Soup, especially chicken soup is one of those foods considered good for the soul, mind, and body, and often suggested to speed recovery after an illness. There may be more to the belief than simple folklore. It’s healing properties are what inspired the popular series of Chicken Soup for the Soul books. As Jack Canfield and Mark Victor Hansen said “they wanted it to soothe and provide comfort, just like their grandmothers’ cooking.”
I was reminded of this when Charli Mills at the Carrot Ranch dished up her flash fiction prompt this week, challenging writers to In 99 words (no more, no less) write a story about comfort food.
How could I go past soup? But what soup? Chicken soup? Pumpkin soup? Tomato soup? No, stone soup.
I’m sure you are familiar with at least one of the versions of the story Stone Soup. Basically, some hungry travellers come to a village. They cannot afford to buy food and, although they ask, the townspeople refuse to share with them. Undaunted, the travellers heat up a pot of hot water with a stone in it. They explain to the curious villagers that their “soup” would taste better with the addition of certain ingredients. Intrigued, the villagers happily provide the ingredients. When the soup is ready, the stone is removed and the travellers share the delicious and nutritious soup with the villagers.
With its messages about sharing, working together, and improving things by combined participation, it is a great story to read to and discuss with young children. It could be used to introduce a class cooking activity, such as making soup or stew, to which each child contributes an ingredient.
Although English can be confusing with its multi-meaning words and phrases that have little apparent connection to the individual words used, I think children would understand the story and realise that the stone was not eaten but removed from the soup once it had served its purpose.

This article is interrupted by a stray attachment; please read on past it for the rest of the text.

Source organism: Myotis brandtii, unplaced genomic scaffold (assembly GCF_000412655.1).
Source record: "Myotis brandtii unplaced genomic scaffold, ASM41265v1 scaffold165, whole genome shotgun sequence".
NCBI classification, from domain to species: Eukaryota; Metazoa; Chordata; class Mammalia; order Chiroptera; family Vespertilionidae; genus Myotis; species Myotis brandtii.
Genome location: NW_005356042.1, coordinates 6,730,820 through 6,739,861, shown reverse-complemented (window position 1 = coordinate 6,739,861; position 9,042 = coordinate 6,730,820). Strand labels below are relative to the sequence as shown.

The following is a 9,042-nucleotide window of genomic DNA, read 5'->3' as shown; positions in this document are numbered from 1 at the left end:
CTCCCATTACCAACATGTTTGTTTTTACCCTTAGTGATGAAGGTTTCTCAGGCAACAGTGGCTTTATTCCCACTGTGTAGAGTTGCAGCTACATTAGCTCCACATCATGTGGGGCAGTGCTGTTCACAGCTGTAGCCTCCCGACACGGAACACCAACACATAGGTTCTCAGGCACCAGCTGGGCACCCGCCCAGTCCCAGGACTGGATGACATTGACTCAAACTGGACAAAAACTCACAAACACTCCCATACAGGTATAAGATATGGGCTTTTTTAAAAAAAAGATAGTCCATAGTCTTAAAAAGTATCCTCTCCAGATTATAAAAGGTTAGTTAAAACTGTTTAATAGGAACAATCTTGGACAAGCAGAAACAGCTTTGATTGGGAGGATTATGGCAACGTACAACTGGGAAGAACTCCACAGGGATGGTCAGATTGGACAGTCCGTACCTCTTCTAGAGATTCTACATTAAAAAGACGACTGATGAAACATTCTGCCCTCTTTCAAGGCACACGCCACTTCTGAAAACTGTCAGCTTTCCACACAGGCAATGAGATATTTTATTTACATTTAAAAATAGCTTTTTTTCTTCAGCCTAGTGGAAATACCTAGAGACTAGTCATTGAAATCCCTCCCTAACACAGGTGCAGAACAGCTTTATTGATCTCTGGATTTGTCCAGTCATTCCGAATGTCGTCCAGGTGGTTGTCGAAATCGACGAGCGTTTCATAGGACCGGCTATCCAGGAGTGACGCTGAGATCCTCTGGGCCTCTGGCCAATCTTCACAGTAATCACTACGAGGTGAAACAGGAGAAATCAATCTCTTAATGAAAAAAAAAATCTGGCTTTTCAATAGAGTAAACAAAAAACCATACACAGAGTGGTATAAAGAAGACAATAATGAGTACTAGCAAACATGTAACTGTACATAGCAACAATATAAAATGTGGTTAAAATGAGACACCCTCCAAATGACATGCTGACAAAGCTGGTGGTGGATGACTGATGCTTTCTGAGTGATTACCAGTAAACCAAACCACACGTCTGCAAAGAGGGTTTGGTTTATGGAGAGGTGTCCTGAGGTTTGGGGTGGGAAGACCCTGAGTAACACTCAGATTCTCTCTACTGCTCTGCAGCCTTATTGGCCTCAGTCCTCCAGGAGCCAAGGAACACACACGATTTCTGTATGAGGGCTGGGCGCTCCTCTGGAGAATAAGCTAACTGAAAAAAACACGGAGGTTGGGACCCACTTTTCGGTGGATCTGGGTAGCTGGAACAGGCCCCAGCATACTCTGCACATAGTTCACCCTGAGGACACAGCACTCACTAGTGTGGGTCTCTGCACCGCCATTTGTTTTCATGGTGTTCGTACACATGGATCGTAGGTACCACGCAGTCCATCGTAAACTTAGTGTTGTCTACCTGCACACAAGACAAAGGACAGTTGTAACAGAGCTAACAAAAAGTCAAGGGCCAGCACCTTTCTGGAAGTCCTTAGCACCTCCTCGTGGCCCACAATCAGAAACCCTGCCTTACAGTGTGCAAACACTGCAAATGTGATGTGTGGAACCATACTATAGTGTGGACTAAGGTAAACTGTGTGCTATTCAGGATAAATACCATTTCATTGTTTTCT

I wondered how it might be interpreted if children were asked to contribute a piece of fruit to a class fruit salad.
Billy barely paused to say, “Hi, Mum,” as he tossed her a piece of paper and kept going.
The back door slammed, startling Baby. ‘In one door and out the other,” Mum said, as Dad appeared. “What’s he up to?”
Dad watched from the window as Billy took pebbles from the garden, inspected them carefully, then arranged them in neat piles.
“Strange,” said Dad. “I don’t know. He seems to be looking for something. Said they’re making fruit salad at school tomorrow.”
Mum read the note he’d tossed at her, then smiled.
“He’s to take stone fruit,” she said.
I guess if Billy contributes a stone, and the other children contribute fruit, they’ll have a delicious, nutritious, and refreshing snack to comfort them on a warm summer’s day. What do you think?
Thank you for reading. I appreciate your feedback. Please share your thoughts.